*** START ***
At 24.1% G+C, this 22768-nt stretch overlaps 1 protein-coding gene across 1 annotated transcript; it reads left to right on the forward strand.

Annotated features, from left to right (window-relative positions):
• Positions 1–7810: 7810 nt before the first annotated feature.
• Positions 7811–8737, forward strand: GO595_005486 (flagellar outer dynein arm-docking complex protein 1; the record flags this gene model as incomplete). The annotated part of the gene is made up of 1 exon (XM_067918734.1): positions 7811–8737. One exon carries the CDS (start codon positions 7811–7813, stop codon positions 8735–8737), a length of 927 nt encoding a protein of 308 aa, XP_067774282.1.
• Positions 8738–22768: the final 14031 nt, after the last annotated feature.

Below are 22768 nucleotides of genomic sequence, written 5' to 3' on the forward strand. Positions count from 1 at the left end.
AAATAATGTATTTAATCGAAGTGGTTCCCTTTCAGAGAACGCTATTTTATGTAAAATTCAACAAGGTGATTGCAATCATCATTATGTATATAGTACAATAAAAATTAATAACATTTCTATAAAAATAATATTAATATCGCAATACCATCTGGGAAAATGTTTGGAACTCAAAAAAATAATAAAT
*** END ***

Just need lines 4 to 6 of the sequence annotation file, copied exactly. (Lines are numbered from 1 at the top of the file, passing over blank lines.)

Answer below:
• Positions 7811–8737, forward strand: GO595_005486 (flagellar outer dynein arm-docking complex protein 1; the record flags this gene model as incomplete). The annotated part of the gene is made up of 1 exon (XM_067918734.1): positions 7811–8737. One exon carries the CDS (start codon positions 7811–7813, stop codon positions 8735–8737), a length of 927 nt encoding a protein of 308 aa, XP_067774282.1.
• Positions 8738–22768: the final 14031 nt, after the last annotated feature.

Below are 22768 nucleotides of genomic sequence, written 5' to 3' on the forward strand. Positions count from 1 at the left end.